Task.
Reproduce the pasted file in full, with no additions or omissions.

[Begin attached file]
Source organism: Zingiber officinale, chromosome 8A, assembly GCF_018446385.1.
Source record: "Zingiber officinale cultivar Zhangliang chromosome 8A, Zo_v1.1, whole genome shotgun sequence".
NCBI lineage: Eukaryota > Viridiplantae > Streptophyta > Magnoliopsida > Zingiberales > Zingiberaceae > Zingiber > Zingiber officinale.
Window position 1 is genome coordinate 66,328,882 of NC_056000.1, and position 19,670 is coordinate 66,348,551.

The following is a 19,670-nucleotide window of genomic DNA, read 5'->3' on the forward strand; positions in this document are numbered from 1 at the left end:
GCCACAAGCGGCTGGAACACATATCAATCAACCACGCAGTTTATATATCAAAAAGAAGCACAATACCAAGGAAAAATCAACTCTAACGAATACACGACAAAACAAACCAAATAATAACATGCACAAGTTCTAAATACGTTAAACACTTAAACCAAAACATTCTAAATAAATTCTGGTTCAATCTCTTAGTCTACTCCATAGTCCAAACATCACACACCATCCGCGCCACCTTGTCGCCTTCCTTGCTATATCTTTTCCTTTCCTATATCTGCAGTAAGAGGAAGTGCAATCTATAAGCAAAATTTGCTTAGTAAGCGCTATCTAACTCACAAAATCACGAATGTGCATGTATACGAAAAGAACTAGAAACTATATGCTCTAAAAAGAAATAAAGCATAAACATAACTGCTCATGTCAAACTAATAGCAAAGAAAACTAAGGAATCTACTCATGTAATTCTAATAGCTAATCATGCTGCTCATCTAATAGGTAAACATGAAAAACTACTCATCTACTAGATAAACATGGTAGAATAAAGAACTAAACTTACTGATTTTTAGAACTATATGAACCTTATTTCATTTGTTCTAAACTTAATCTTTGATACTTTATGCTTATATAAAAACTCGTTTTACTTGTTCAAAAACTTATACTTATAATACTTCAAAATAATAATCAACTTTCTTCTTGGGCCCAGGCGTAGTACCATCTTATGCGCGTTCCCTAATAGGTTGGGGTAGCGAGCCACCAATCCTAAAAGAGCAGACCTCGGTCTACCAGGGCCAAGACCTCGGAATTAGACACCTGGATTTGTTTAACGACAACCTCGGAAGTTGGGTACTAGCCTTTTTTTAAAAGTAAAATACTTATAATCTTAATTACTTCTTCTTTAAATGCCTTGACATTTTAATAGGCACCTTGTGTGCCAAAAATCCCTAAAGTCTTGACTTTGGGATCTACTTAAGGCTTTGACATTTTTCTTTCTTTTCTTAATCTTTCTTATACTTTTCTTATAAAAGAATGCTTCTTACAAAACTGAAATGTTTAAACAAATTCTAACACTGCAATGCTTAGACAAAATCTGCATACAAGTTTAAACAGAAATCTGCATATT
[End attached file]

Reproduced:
Source organism: Zingiber officinale, chromosome 8A, assembly GCF_018446385.1.
Source record: "Zingiber officinale cultivar Zhangliang chromosome 8A, Zo_v1.1, whole genome shotgun sequence".
NCBI lineage: Eukaryota > Viridiplantae > Streptophyta > Magnoliopsida > Zingiberales > Zingiberaceae > Zingiber > Zingiber officinale.
Window position 1 is genome coordinate 66,328,882 of NC_056000.1, and position 19,670 is coordinate 66,348,551.

The following is a 19,670-nucleotide window of genomic DNA, read 5'->3' on the forward strand; positions in this document are numbered from 1 at the left end:
GCCACAAGCGGCTGGAACACATATCAATCAACCACGCAGTTTATATATCAAAAAGAAGCACAATACCAAGGAAAAATCAACTCTAACGAATACACGACAAAACAAACCAAATAATAACATGCACAAGTTCTAAATACGTTAAACACTTAAACCAAAACATTCTAAATAAATTCTGGTTCAATCTCTTAGTCTACTCCATAGTCCAAACATCACACACCATCCGCGCCACCTTGTCGCCTTCCTTGCTATATCTTTTCCTTTCCTATATCTGCAGTAAGAGGAAGTGCAATCTATAAGCAAAATTTGCTTAGTAAGCGCTATCTAACTCACAAAATCACGAATGTGCATGTATACGAAAAGAACTAGAAACTATATGCTCTAAAAAGAAATAAAGCATAAACATAACTGCTCATGTCAAACTAATAGCAAAGAAAACTAAGGAATCTACTCATGTAATTCTAATAGCTAATCATGCTGCTCATCTAATAGGTAAACATGAAAAACTACTCATCTACTAGATAAACATGGTAGAATAAAGAACTAAACTTACTGATTTTTAGAACTATATGAACCTTATTTCATTTGTTCTAAACTTAATCTTTGATACTTTATGCTTATATAAAAACTCGTTTTACTTGTTCAAAAACTTATACTTATAATACTTCAAAATAATAATCAACTTTCTTCTTGGGCCCAGGCGTAGTACCATCTTATGCGCGTTCCCTAATAGGTTGGGGTAGCGAGCCACCAATCCTAAAAGAGCAGACCTCGGTCTACCAGGGCCAAGACCTCGGAATTAGACACCTGGATTTGTTTAACGACAACCTCGGAAGTTGGGTACTAGCCTTTTTTTAAAAGTAAAATACTTATAATCTTAATTACTTCTTCTTTAAATGCCTTGACATTTTAATAGGCACCTTGTGTGCCAAAAATCCCTAAAGTCTTGACTTTGGGATCTACTTAAGGCTTTGACATTTTTCTTTCTTTTCTTAATCTTTCTTATACTTTTCTTATAAAAGAATGCTTCTTACAAAACTGAAATGTTTAAACAAATTCTAACACTGCAATGCTTAGACAAAATCTGCATACAAGTTTAAACAGAAATCTGCATATT